Thompson Pump Overcomes Challenges in Installing Wellpoint System
In construction, a wellpoint system is ideally used to lower the water table to make the ground denser to support a building or structure, and to allow for excavation for any underground facilities or utilities. Normally, the wellpoint system is installed and operational before any construction can begin, and continues to operate during the excavation and construction of any underground facilities.
One of the most important components of a wellpoint system is the riser pipe. A riser pipe is a rigid pipe made of steel or PVC that connects to the top of a wellpoint to allow the wellpoint to reach the certain depth required to effectively lower the water table. A riser pipe may reach lengths of up to 25-feet. A clear space overhead is necessary to allow for clearance of the riser pipe so it can be raised vertically and installed into the ground.
Sometimes, problems arise or the best conditions are not available. A need to overcome obstacles, and a thinking-out-of-the-box point-of-view may be needed to rise above the situation.
Such was the case in a construction project for a luxurious beachfront hotel in Myrtle Beach, SC. The contractor was having difficulties on this particular project from many different areas, causing construction to be extremely far behind schedule. The contractor knew that in order to get back on schedule, much less be ahead of schedule, certain phases of the construction would have to be addressed at a later time. One such requirement was that the footers of the hotel structure required an epoxy waterproofing due to the beachfront location. The footers were located under the ground level in what eventually would become the hotel storage area that included pool access for guests. The work had progressed and 4 of the 12-stories of the hotel were already completed before the contractor was able to allot the time and the resources to waterproof the footers.
When it was time to address the waterproofing, crews faced even more difficulties. In order to gain access to the buried footers, the beach sand would have to be removed. In spite many attempts to dig up the area around the footers and to use different makeshift barriers, the sand and water would seep back into the holes and bury the footers again or make them unsuitable for waterproofing.
The contractor was very familiar with Thompson Pump, and in fact owned various Thompson Pump accessories, and had worked on other projects with Thompson Pump in the past. Thompson Pump proved themselves experts in overcoming difficult obstacles incurred when dewatering other hotel and condominium construction sites in the Myrtle Beach area, and across the nation. Immediately, the contractor contacted Thompson Pump’s Charleston, South Carolina branch for their assistance.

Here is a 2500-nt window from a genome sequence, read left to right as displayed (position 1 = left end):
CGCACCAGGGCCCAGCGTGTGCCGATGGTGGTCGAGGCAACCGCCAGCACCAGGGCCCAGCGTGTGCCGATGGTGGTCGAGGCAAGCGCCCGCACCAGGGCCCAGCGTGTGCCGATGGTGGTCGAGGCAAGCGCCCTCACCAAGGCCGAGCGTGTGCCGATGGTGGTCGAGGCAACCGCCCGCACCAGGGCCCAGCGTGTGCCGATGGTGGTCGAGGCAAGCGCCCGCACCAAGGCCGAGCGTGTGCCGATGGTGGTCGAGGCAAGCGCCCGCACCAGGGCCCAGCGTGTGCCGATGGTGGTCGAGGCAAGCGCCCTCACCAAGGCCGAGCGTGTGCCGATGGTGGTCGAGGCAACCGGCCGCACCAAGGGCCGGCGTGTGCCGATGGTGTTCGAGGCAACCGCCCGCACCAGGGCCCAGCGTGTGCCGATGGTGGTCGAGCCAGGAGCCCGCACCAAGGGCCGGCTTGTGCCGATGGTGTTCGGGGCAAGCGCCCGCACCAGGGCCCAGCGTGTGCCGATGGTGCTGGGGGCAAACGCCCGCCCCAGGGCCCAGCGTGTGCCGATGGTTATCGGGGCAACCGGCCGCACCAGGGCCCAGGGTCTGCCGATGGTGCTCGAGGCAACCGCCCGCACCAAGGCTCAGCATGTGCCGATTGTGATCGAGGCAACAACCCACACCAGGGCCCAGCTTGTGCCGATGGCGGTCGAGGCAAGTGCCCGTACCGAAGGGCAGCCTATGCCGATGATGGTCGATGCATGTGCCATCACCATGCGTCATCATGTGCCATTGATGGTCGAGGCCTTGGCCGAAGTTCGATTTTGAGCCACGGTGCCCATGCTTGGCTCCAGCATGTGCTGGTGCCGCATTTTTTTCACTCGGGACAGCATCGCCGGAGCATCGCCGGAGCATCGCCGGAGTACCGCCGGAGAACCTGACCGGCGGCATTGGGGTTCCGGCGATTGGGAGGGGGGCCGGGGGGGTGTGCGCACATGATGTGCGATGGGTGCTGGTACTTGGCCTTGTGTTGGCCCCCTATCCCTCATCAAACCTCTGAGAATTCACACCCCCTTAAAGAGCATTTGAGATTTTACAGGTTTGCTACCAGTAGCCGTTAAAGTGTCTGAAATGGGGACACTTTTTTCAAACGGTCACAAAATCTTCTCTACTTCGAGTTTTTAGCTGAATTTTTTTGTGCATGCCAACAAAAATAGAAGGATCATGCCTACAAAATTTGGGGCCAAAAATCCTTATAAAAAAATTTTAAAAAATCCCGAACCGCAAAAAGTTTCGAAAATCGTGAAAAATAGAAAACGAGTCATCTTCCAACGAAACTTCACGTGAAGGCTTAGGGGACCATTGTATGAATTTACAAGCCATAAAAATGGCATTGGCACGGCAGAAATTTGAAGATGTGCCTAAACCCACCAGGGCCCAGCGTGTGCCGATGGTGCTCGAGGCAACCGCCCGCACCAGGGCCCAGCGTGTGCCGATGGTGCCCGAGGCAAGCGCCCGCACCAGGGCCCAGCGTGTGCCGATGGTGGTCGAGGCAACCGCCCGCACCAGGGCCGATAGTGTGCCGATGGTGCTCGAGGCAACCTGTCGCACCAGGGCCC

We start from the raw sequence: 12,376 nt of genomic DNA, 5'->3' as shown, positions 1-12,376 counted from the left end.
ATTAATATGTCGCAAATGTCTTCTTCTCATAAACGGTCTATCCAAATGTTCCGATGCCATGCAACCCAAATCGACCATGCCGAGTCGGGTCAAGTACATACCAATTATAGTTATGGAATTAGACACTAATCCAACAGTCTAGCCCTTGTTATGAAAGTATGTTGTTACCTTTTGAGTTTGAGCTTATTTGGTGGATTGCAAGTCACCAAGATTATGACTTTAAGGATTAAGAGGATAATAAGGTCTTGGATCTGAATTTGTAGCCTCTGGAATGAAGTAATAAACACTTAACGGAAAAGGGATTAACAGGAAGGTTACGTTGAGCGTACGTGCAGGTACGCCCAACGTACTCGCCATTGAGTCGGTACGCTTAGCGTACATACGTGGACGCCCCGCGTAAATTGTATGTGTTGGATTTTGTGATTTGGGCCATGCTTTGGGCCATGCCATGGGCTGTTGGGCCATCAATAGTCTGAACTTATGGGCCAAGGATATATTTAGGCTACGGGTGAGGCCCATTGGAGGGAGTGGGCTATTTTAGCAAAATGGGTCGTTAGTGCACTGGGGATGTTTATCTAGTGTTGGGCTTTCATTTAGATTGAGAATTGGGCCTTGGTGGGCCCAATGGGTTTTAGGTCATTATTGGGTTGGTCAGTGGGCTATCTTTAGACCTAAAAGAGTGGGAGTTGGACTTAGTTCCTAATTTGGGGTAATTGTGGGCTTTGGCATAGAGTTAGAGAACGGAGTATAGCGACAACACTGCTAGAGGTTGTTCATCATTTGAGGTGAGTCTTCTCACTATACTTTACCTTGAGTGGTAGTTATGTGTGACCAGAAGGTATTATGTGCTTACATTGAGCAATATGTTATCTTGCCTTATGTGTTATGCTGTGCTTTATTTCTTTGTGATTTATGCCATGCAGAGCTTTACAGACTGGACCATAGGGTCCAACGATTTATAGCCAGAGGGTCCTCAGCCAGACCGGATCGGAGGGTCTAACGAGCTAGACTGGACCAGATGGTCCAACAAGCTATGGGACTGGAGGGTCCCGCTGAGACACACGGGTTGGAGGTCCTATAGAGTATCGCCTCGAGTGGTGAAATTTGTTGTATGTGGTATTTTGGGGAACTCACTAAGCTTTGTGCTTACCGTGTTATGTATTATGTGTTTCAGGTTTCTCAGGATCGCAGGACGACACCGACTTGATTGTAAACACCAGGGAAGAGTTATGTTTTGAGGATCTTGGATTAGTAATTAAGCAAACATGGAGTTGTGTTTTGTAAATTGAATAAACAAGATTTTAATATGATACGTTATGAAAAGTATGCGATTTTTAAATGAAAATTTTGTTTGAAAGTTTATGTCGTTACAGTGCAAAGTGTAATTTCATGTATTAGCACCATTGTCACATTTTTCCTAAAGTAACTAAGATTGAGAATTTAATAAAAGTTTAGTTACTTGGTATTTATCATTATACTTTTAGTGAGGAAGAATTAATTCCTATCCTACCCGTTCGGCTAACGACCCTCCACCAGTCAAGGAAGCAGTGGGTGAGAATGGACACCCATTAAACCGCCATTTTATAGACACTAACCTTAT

After visiting the jobsite, Thompson Pump representatives found that in order to waterproof the footers properly, the water table needed to be lowered 5-feet below its current depth. Thompson Pump also found that since the structure was already built, they had the storage area ceiling to contend with, which was about 8-feet high. The length of the wellpoint risers, with the wellpoints attached, would have to be 12 - 14-feet long in order to lower the water table enough to waterproof the footers. Using normal wellpoint installation methods would prove impossible due to the 8’ height of the ceiling.
Thompson Pump supplied two 12-inch Rotary Wellpoint Pumps with 240-feet of header pipe and about 100 wellpoints with enough riser pipe to extend each of the wellpoints to their desired depth. The Thompson Pump Rotary Wellpoint Pump is “the original” rotary wellpoint pump, having been invented by Thompson Pump’s founder, George A. Thompson, and is trusted by contractors worldwide. Capable of a maximum capacity of 3,000 gallons per minute, and 400-cfm of air handling, the Thompson Rotary Wellpoint Pump is the pump of choice on any wellpoint application.
In order to deal with the ceiling height limitations, Thompson provided a specialized cutting tool. The cutter acted much like a lawn trimmer or weed wacker. Two pieces of 1½-inch steel using rotating cutting teeth attached to one end of a steel pipe. As pressurized water is introduced into the top opening of the pipe, the cutting teeth rotate on the bearing and cut into the ground. The cutter pre-bored the holes that allowed the wellpoints and riser pipe to be installed without concern for the ceiling restrictions.
Thompson Pump supplied a 6-inch Clear-Liquid High Pressure Pump in order to provide pressurized water as high as 173-psi to power the cutting tool.
Once the holes were bored, the 12-14” PVC wellpoint and riser pipe assemblies were then installed. Because the ceiling height was 8’, and the wellpoint and riser pipe assemblies were from 12’-14’, the PVC, being pliable, had to be bent and maneuvered into the hole by hand. After all the wellpoints were properly installed in the ground, the rest of the wellpoint system could be installed. Header pipe with header valve assemblies, header couplings, swing hose and various elbows and caps comprised the system and were installed around the inside walls of the structure.
Although the application was a prime example of doing things the hard way, the water table was lowered, the beach sand could finally be removed and the footers were successfully waterproofed – bringing construction back to schedule.